Can entrepreneurship promote political stability and peace in countries around the world? Steven Koltai certainly believes so.
The long-time startup junkie, who was most recently a senior advisor for entrepreneurship at the U.S. Department of State under former Secretary of State Hillary Clinton, spoke at the 31st International Conference on Business Incubation hosted by InBIA, a global network of entrepreneurs, in Seattle on Monday.
After launching two companies and working as an investment banker, management consultant, and media industry executive, Koltai took a job with the U.S. government under Clinton in 2009 and helped create the Global Entrepreneurship Program, which focused on job creation via entrepreneurship in Muslim-majority countries.
“I wrote this book based on one simple premise: joblessness is the single biggest cause of political unrest and violence in the world,” Koltai said. “And the single best way to create jobs is through entrepreneurship. There is a straight line connection between entrepreneurship, jobs, political stability, and peace.”
Koltai is focused on how the U.S. can help spur entrepreneurship in developing countries, many of which do not have the resources or cultural norms that help promote startup creation.
Unsurprisingly, many people ask him why the U.S. should be involved in job creation abroad, rather than doing the same at home.
He said this type of outreach directly impacts the U.S. itself — particularly with security. Koltai noted how “all of the wars since World War II, we have lost.”
“We probably should have learned that traditional warfare is not making us safer; it is not making the world more peaceful,” he explained. “So maybe we could take a tiny, tiny, tiny portion of what we spend on what is by far the the largest discretionary spending area of government, and spend it on an alternative method of security creation, which is job creation.”
Koltai provided evidence of how joblessness in different countries going through crisis creates unrest — that in turn can threaten international security, he said.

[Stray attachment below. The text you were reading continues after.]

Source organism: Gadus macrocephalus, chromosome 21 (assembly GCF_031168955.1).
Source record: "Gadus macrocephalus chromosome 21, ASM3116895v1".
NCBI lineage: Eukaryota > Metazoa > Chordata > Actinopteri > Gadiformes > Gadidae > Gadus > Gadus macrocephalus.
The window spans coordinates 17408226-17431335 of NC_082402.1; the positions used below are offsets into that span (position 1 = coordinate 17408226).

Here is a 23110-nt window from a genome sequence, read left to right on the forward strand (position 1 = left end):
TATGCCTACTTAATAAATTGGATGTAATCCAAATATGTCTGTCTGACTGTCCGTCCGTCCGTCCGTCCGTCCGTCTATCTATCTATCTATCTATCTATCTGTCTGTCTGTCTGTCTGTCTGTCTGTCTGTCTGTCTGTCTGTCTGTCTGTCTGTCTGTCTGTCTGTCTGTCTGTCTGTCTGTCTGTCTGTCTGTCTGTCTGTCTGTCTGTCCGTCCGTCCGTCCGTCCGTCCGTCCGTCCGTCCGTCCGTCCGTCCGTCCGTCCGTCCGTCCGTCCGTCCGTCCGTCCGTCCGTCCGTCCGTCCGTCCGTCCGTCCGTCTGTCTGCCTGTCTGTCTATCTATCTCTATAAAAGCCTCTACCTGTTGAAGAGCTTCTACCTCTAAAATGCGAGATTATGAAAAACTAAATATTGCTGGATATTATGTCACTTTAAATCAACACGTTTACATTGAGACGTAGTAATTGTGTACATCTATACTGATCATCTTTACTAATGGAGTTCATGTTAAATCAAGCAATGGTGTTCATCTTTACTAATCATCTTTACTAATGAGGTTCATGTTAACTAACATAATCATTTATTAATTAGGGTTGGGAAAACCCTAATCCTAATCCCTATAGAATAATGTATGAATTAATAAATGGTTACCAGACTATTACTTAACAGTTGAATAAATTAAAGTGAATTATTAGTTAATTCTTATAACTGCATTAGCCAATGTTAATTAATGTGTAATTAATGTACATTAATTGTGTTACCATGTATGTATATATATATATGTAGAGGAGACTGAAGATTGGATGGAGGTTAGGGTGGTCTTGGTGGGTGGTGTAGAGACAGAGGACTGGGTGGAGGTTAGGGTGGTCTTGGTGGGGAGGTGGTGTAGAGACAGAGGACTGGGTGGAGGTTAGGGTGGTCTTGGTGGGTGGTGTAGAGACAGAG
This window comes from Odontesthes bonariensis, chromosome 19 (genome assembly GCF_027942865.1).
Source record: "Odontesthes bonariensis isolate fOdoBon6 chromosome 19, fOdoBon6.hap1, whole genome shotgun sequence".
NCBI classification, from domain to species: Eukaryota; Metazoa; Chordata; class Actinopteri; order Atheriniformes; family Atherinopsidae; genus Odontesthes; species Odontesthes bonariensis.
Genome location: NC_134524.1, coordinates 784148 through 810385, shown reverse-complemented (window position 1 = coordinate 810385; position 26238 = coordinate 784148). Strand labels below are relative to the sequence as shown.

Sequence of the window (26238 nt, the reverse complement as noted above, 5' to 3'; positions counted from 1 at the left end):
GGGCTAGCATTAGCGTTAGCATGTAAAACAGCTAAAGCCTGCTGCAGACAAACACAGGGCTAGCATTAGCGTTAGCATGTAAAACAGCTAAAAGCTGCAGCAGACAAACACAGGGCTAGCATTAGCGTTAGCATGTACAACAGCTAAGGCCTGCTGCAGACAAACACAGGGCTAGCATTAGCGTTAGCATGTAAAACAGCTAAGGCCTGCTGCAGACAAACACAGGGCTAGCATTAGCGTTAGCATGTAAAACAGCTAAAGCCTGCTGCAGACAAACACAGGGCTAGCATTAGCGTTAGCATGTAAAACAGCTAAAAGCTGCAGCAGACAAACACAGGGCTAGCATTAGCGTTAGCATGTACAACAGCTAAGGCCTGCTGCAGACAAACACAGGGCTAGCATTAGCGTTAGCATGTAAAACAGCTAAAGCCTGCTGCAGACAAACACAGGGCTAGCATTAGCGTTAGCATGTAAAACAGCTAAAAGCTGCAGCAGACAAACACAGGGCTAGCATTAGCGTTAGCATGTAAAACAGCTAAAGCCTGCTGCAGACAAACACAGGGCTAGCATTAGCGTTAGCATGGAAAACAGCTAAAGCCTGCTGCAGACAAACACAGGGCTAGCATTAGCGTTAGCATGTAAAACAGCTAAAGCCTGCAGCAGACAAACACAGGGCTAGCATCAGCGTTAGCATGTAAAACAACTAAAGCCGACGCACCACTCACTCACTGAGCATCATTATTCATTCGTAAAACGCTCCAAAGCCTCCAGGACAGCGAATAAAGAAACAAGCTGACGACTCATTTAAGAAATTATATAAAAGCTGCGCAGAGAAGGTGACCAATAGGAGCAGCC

“Huge rates of unemployment generally drives people, especially young people, to desperation,” Koltai said.
He also showed how countries that invest and encourage entrepreneurship can create wealth much faster than those who do not, both on an individual basis and on a national economy basis. For example, Singapore and Jamaica shared many similarities in 1965 — island countries, British colonies, similar populations, same per-capita income, etc.
But fast forward to today and Jamaica is one of the poorest countries in the world while Singapore is one of the wealthiest.
“Part of the driver of that wealth was a focus on entrepreneurship and improving the business climate that existed in Singapore,” Koltai said. “From a purely economic standpoint, it was transformative.”
Koltai hopes that the U.S. will spend more of its foreign aid budgets on entrepreneurship promotion. He said the U.S. spends less than countries like Canada, Sweden, and The Netherlands in absolute dollars.
“Not only do we spend very little, but we spend it very badly,” he added.
So how do cities and countries promote entrepreneurship? Koltai developed a “Six + Six Entrepreneurship Ecosystem Model,” which highlights the six actions he believes is required to create more jobs and companies (click to enlarge):
“We believe that only through this comprehensive, holistic approach can true progress toward a healthy entrepreneurial ecosystem be achieved,” Koltai writes on his site.